Thanks for digging out that tidbit of info! That will certainly
            speed up some of VB code as well.



            ------------------
            Paul Squires
            mailto:[email protected][email protected]</A>
            Paul Squires
            FireFly Visual Designer (for PowerBASIC Windows 10+)
            Version 3 now available.
            http://www.planetsquires.com

            Comment


            • #7
              Why is it that Dave Navarro's code (shown in Borje's post) increments
              dummyString by 4 when unicode uses 2 bytes per character? It seems
              like dummyString should be incremented by 2 in order for it to point
              to a(1). Could someone please clarify this for me?

              dummyString = dummyString + 4

              ------------------


              [This message has been edited by Charles Dietz (edited April 23, 2001).]

              Comment


              • #8
                Charles,

                The answer is in Dave's post.

                The array is actually a DWORD/LONG array of POINTERS (handles) to
                the actual strings. So, a$(0) is a pointer to the string for a$(0),
                a$(1) is a pointer to the string for a$(1), etc.

                DWORDS/LONGS are four bytes in size.



                ------------------
                Bernard Ertl
                Bernard Ertl
                InterPlan Systems

                Comment


                • #9
                  I wrote a program in CC to read in my file and sort it.
                  The problem then turned out to be that I needed a time display that
                  displays fractional seconds.

                  100,000 lines of 194 characters each sorts in 1.35 seconds.

                  Now I need a way to find out the path and name of the
                  executable that I am running. In VB it was easy.
                  App.Path gave me the path and App.ExeName gives me the file name.

                  Anybody know the PB equivalent?


                  ------------------
                  ATB

                  Charles Kincaid

                  Comment


                  • #10
                    Charles,

                    These came from the PB community, but I don't remember where.

                    Hope they help.

                    Regards,
                    --Bob

                    '==============================================================================
                    FUNCTION GetFullExePath() AS STRING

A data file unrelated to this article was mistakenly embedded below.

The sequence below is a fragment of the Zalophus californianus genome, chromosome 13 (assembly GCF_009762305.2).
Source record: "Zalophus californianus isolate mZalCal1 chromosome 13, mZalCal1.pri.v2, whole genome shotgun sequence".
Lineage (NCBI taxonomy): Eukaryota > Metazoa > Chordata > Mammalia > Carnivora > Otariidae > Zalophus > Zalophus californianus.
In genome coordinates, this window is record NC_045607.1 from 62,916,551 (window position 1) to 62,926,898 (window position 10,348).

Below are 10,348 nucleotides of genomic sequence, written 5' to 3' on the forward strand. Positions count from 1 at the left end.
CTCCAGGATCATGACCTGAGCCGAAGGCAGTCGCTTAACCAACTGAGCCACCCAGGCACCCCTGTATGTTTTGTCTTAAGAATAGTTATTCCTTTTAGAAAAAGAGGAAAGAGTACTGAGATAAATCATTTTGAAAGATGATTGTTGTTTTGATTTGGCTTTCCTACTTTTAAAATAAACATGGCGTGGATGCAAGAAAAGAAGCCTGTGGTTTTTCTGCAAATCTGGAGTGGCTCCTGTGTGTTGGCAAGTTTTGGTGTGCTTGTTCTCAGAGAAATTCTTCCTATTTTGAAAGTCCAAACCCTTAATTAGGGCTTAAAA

'Returns full path and App name.
                    ' usage: ret$ = GetFullExePath()
                    ' ret$ = c:\bobs\bobs.exe
                    LOCAL TmpAsciiz AS ASCIIZ * %MAX_PATH
                    GetModuleFileName GetModuleHandle(BYVAL 0&), TmpAsciiz, 255
                    FUNCTION = TmpAsciiz
                    END FUNCTION
                    '==============================================================================
                    FUNCTION GetFullAppPath() AS STRING
                    'Returns full App path.
                    ' usage: ret$ = GetFullAppPath()
                    ' ret$ = c:\bobs\
                    LOCAL TmpAsciiz AS ASCIIZ * %MAX_PATH
                    GetModuleFileName GetModuleHandle(BYVAL 0&), TmpAsciiz, 255
                    FUNCTION = LEFT$(TmpAsciiz, INSTR(-1, TmpAsciiz, "\"))
                    END FUNCTION
                    '==============================================================================
                    FUNCTION GetFullAppName() AS STRING
                    'Returns full App name.
                    ' usage: ret$ = GetFullappName()
                    ' ret$ = bobs.exe
                    LOCAL TmpAsciiz AS ASCIIZ * %MAX_PATH
                    GetModuleFileName GetModuleHandle(BYVAL 0&), TmpAsciiz, 255
                    FUNCTION = MID$(TmpAsciiz, INSTR(-1, TmpAsciiz, "\") + 1)
                    END FUNCTION
                    '==============================================================================


                    ------------------
                    "It was too lonely at the top".

                    Comment


                    • #11
                      Those will work, but I'd suggest:
                      For 255, substitute %MAX_PATH.
                      For GetModuleHandle(BYVAL 0&), just use 0 (zero).

                      ------------------
                      Tom Hanlin
                      PowerBASIC Staff

                      Comment


                      • #12
                        Originally posted by Bob Houle:
                        Charles,

                        These came from the PB community, but I don't remember where.

                        Hope they help.

                        Regards,
                        --Bob
                        Thanks Bob, they did help. I'll go back and put in Tom's enhancment.
                        Thanks Tom. %MAX_PATH might be smaller than 255. If so, boom!

                        I never did get the code from Dave Navarro to work. Guess I'll have to write
                        everything in PB from now on.



                        ------------------
                        ATB

                        Charles Kincaid

                        Comment


                        • #13
                          %MaxPath = 260

                          Hardcoding 255 as a path limit is the real dangerous behavior!

                          ------------------
                          Lance
                          PowerBASIC Support
                          mailto:[email protected][email protected]</A>
                          Lance
                          mailto:[email protected]

                          Comment